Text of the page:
The appellate court must dismiss the appeal if it is frivolous, fails to state a claim, or is brought against defendants immune from suit for monetary damages.  See 28 U.S.C. § 1915(e)(2); Marks v. Solcum, 98 F.3d 494, 495–96 (9th Cir. 1996) (per curiam).

For a discussion of the relationship between the amended § 1915(a)(3) (1996) and Fed. R. App. P. 24(a), see infra IV.B.  For payment of filing fees on appeal, see 28 U.S.C. § 1915(a)(2).  For additional discussion, see supra II.B.1.c.

2.       Appointment of Counsel

Counsel should be appointed on appeal only in exceptional circumstances.  See United States v. McQuade, 647 F.2d 938, 940 (9th Cir. 1981) (per curiam).  For a discussion of “exceptional circumstances,” see supra II.B.1.e.(2).

3.       Transcripts

A litigant who has been granted in forma pauperis status may move to have transcripts produced at government expense.  See 28 U.S.C. § 753(f); Henderson v. United States, 734 F.2d 483, 484 (9th Cir. 1984) (order).

If any issue raised on appeal depends on the review of a transcript, it is the appellant’s responsibility to provide the relevant portions of the transcript.  See Fed. R. App. P. 10(b)(2); Hall v. Whitley, 935 F.2d 164, 165 (9th Cir. 1991) (per curiam); Syncom Capital Corp. v. Wade, 924 F.2d 167, 169 (9th Cir. 1991) (per curiam); Portland Feminist Women’s Health Ctr. v. Advocates for Life, Inc., 877 F.2d 787, 789–90 (9th Cir. 1989); Thomas v. Computax Corp., 631 F.2d 139, 143 (9th Cir. 1980) (holding inability to afford production of transcripts is insufficient to excuse this obligation).  The appellate court may dismiss or decline to consider the appeal, or portions thereof, where a transcript is necessary for review and the party who raised the issue has failed to provide a transcript.  See Jones v. City of Santa Monica, 382 F.3d 1052, 1056–57 (9th Cir. 2004); Hall, 935 F.2d at 165; Syncom Capital Corp., 924 F.2d at 169; Portland Feminist Women’s Health Ctr., 877 F.2d at 789–90.

 

 

III.    ANALYSIS OF SUBSTANTIVE LAW

This section discusses the basic analytical frameworks for claims commonly raised by prisoners.  The majority of the section is devoted to the rights guaranteed to prisoners by the Constitution (III.A), with a brief portion on statutory claims often raised by prisoners (III.B).  The section also includes brief discussions of parole and probation (III.C) and the rights of pretrial detainees (III.D).

A.      Constitutional Claims

“There is no iron curtain drawn between the Constitution and the prisons of this country.”  Wolff v. McDonnell, 418 U.S. 539, 555–56 (1974); see also Beard v. Banks, 548 U.S. 521, 528 (2006); Shaw v. Murphy, 532 U.S. 223, 228–29 (2001); Turner v. Safley, 482 U.S. 78, 84 (1987); Bell v. Wolfish, 441 U.S. 520, 545 (1979); Entler v. Gregoire, 872 F.3d 1031, 1039 (9th Cir. 2017); Bull v. City & Cty. of San Francisco, 595 F.3d 964, 972 (9th Cir. 2010) (en banc); Brodheim v. Cry, 584 F.3d 1262, 1269 (9th Cir. 2009); Bahrampour v. Lampert, 356 F.3d 969, 975 (9th Cir. 2004); Ashker v. Cal. Dep’t of Corr., 350 F.3d 917, 922 (9th Cir. 2003); Morrison v. Hall, 261 F.3d 896, 900–01 (9th Cir. 2001); Mauro v. Arpaio, 188 F.3d 1054, 1058 (9th Cir. 1998) (en banc); Walker v. Sumner, 917 F.2d 382, 385 (9th Cir. 1990); Michenfelder v. Sumner, 860 F.2d 328, 331 (9th Cir. 1988).  “[S]imply because prison inmates retain certain constitutional rights does not mean that these rights are not subject to restrictions and limitations.  Lawful incarceration brings about the necessary withdrawal or limitation of many privileges and right … .”  Bell, 441 U.S. at 545–46 (citation and internal quotation marks omitted); see also Shaw, 532 U.S. at 229; Gerber v. Hickman, 291 F.3d 617, 620 (9th Cir. 2002) (en banc); Morrison, 261 F.3d at 901; Michenfelder, 860 F.2d at 331.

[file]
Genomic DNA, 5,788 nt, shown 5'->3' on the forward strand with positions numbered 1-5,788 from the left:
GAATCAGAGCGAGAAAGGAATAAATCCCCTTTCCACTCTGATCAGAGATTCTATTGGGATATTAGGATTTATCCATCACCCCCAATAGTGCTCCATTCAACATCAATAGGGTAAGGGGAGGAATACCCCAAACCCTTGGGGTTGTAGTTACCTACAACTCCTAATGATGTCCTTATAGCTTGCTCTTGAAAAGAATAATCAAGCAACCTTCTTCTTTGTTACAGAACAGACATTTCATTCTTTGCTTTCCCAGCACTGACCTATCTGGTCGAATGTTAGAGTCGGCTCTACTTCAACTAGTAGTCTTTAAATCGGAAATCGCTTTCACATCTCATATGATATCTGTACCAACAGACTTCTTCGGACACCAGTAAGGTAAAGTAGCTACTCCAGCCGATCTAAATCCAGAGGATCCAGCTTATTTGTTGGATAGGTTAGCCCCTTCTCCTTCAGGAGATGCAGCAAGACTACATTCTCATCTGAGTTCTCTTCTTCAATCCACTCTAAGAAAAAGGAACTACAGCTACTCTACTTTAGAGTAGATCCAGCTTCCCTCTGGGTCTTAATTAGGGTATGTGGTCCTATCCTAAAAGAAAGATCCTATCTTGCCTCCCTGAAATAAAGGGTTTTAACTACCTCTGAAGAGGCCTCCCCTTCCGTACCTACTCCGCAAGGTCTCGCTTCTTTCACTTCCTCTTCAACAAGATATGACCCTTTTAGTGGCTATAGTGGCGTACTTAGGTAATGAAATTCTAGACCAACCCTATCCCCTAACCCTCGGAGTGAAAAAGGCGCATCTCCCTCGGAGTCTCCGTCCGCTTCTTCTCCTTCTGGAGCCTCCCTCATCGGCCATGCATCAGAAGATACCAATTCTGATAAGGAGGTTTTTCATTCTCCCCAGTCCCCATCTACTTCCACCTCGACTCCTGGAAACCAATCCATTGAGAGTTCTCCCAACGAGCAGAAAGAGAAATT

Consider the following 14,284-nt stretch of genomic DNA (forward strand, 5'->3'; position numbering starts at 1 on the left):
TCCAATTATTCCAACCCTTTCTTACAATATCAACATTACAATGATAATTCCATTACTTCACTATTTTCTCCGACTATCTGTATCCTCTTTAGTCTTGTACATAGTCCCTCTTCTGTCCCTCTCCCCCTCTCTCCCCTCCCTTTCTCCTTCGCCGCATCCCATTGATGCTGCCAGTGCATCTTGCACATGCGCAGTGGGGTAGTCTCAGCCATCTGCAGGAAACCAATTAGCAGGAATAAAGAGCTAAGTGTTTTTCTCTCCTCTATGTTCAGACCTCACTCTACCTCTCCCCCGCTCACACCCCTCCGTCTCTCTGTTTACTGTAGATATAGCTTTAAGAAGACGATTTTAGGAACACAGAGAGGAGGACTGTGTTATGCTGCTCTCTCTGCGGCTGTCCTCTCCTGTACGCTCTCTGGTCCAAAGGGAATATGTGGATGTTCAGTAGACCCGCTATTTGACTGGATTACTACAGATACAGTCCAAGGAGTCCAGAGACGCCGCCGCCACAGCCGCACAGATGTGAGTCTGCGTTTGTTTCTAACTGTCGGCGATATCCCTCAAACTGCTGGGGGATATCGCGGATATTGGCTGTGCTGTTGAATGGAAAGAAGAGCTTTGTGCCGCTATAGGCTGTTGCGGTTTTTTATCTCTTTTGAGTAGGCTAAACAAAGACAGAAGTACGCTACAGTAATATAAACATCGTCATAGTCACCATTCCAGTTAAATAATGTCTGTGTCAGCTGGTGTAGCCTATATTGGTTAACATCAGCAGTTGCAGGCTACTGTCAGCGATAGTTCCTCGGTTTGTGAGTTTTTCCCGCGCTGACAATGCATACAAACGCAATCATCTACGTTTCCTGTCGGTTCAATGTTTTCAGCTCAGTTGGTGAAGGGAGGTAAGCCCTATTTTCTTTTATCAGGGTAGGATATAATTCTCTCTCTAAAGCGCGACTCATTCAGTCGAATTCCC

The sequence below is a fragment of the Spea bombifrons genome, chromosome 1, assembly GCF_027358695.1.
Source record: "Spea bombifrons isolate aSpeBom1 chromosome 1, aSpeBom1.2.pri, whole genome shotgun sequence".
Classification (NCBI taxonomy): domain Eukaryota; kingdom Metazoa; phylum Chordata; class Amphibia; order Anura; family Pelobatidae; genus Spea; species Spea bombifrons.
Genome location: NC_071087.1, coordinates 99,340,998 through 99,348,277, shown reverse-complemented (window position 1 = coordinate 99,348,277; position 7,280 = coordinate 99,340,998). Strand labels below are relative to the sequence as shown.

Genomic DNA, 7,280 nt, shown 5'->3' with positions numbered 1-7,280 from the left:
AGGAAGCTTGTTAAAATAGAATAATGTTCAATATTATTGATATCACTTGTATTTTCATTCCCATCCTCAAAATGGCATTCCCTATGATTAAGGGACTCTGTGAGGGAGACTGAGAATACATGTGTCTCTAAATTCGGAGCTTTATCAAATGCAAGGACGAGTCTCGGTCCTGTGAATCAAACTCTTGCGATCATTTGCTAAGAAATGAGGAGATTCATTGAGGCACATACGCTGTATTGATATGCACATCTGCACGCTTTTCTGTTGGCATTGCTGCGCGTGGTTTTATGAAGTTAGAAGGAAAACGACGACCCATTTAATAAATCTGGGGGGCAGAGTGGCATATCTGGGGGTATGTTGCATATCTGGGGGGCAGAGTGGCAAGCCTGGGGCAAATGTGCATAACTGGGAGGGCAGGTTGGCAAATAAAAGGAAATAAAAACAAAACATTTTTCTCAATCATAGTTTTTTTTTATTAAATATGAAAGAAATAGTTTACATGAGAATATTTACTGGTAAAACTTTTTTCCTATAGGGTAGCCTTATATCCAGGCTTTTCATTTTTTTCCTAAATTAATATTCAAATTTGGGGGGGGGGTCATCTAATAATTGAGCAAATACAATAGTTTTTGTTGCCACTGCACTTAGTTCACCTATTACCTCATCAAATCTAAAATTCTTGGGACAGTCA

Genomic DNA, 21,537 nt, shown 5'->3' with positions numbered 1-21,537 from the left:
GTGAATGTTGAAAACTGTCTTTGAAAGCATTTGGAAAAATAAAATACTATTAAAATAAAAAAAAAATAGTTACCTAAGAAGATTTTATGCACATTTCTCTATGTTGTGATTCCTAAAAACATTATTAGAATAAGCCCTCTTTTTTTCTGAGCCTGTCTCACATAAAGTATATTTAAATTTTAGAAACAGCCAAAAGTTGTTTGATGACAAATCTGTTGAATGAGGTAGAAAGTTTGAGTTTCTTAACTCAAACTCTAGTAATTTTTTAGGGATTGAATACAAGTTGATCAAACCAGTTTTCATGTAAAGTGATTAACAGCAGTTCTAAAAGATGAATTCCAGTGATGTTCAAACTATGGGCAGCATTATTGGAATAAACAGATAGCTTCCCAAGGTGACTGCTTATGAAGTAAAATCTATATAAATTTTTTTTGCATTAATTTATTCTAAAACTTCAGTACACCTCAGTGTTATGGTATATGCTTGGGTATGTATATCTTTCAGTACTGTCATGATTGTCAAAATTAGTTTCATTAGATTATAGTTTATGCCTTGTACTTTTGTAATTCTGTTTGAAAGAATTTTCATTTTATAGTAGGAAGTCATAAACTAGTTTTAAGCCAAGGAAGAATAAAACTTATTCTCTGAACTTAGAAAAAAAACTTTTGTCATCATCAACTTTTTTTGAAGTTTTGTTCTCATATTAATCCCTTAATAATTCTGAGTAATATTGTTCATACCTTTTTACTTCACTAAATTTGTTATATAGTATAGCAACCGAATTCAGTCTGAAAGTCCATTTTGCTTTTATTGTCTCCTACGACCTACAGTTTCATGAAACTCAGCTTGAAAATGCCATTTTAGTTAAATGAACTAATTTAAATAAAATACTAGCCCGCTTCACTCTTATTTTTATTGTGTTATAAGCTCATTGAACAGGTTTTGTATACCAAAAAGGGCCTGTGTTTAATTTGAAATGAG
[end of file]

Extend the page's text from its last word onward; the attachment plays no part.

Courts should accord prison officials great deference when analyzing the constitutional validity of prison regulations.  See Beard, 548 U.S. at 528–30; Overton v. Bazzetta, 539 U.S. 126, 132 (2003); O’Lone v. Estate of Shabazz, 482 U.S. 342, 353 (1987); Turner, 482 U.S. at 84–85; Dunn v. Castro, 621 F.3d 1196, 1202 (9th Cir. 2010); Bahrampour, 356 F.3d at 973; Prison Legal News v. Cook, 238 F.3d 1145, 1149 (9th Cir. 2001); Gilmore v. California, 220 F.3d 987, 992 n.5 (9th Cir. 2000); Anderson v. Cty. of Kern, 45 F.3d 1310, 1316 (9th Cir. 1995); Michenfelder, 860 F.2d at 331; see also Noble v. Adams, 646 F.3d 1138, 1143 (9th Cir. 2011) (as amended) (explaining that the court should “defer to prison officials’ judgment so long as that judgment does not manifest either deliberate indifference or an intent to inflict harm.”).  The issue of deference to prison officials is more acute when state prison officials are defendants in federal court.  See Turner, 482 U.S. at 85; Mauro, 188 F.3d at 1058; Royse v. Superior Court, 779 F.2d 573, 574 (9th Cir. 1986); Wright v. Rushen, 642 F.2d 1129, 1133 (9th Cir. 1981).